The report also highlights the government's failure to regulate commercial banks and provide adequate response during and after the floods. In 2013, nine new banks got licenses; most of these banks are making irrecoverable losses due to the excessive amount of non-performing loans. According to the report, 95 percent of bankers think that these new banks are redundant. Despite this reality, the government still gave the green signal to these banks—probably due to the fact that all of these nine banks—Midland Bank Ltd, Meghna Bank Ltd, The Farmers Bank, Union Bank Ltd, Modhumoti Bank Ltd, South Bangla Agriculture and Commerce Bank Ltd, NRB Commercial Bank Ltd, NRB Bank and NRB Global Bank Ltd—are owned by powerful political figures of the ruling party. It soon came to light that the banks were given permission without prior adequate assessment. For instance, the Farmers Bank has almost collapsed and the bank is even struggling to pay its depositors who are desperately trying to withdraw their savings from the bank.

In fact, none of these nine banks could fulfil the conditions set by the central bank. Instead, they are using their political connections to pressure the central bank into easing the conditions on issuing agricultural loans, running corporate social responsibility funds, operating branches in remote areas and enlisting in stock markets. State-owned commercial banks are also performing miserably due to the excessive amount of non-performing loans. The government has already spent BDT 15,705 crore of public money to re-capitalise state-owned commercial banks that have lost huge amounts of their capital to non-performing borrowers and due to embezzlement of public money.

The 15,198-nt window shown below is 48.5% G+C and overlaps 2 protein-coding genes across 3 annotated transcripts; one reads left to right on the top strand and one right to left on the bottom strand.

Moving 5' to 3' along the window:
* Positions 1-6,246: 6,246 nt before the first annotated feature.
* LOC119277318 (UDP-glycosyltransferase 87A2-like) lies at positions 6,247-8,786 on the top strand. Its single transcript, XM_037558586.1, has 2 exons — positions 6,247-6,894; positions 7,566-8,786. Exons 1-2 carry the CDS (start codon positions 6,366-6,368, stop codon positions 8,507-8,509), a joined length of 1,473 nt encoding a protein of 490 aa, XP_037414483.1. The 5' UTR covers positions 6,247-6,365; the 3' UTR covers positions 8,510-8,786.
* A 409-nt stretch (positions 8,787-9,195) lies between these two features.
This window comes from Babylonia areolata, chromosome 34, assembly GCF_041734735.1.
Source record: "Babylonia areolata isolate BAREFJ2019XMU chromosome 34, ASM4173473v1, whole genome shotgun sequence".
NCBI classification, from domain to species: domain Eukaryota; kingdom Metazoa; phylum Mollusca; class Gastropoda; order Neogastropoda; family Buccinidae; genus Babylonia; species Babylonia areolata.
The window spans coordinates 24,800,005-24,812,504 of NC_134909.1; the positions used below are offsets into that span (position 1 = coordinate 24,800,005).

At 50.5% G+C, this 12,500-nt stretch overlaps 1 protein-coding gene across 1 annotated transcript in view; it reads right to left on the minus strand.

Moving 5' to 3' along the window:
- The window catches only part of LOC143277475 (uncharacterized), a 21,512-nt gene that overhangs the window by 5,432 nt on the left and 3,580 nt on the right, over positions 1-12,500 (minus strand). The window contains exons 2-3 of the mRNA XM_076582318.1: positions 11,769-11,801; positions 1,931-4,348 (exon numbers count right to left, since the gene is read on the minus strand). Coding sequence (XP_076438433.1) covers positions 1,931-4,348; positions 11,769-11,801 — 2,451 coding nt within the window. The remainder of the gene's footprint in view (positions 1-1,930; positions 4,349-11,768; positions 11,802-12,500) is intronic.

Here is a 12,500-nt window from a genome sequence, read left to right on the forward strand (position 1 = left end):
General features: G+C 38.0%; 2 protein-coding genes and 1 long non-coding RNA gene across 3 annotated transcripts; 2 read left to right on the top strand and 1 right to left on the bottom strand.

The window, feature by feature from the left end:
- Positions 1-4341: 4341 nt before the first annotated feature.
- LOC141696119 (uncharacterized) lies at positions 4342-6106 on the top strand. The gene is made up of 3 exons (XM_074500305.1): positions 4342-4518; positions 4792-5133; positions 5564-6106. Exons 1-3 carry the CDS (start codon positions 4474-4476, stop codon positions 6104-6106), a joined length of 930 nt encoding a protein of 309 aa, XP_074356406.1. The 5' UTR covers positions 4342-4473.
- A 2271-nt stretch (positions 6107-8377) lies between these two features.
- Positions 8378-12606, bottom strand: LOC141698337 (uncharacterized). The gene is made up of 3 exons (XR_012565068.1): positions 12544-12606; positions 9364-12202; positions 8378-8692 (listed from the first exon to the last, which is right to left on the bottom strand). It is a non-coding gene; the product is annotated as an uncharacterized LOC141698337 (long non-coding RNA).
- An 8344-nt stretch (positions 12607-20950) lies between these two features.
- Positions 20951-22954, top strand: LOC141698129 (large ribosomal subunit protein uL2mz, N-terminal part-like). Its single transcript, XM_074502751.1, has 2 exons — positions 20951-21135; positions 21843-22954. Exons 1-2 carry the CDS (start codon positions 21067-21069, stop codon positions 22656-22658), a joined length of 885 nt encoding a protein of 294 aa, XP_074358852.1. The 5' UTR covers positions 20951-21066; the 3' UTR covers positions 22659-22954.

The report also reviewed government interventions during and after the floods of 2017. This included the two successive floods, the flash flood in the haor area and the inundation of 32 districts by monsoon flood. The report found that the nine percent of Aman crop land that was inundated would have had a value of BDT 2,700 crore. Besides, 0.1 million and 0.63 million households were completely and partially damaged respectively, whose total cost of repairs stood at BDT 2,600 crore. However, according to the researcher, the government's flood relief activities and assistance were highly inadequate. Even several flood-affected areas remained outside the purview of government intervention. “There were inefficiencies in the planning of the government's agricultural support programmes; the logic of proportional distribution of crop input was flawed and there was no or insignificant assistance for the non-crop agricultural sector,” states the report. As a consequence, rice prices are still far beyond the reach of the poorer section of society, which may contribute to further decline in poverty reduction regardless of Bangladesh's increase in GDP.

Besides insignificant agricultural assistance, the report found that maintenance of existing infrastructure is not a priority for the concerned authorities. With banks collapsing one after another, the looming threat of new floods, dwindling food stocks and weakened infrastructure, there is no doubt that Bangladesh will face considerable pressure to keep its economy stable and running in 2018. Instead of labelling these findings and recommendations as “all rubbish”, our policy makers should either present counter-arguments or take pragmatic measures for the well-being of the nation.

The writer can be contacted at Shahnawaz.khan@thedailystar.net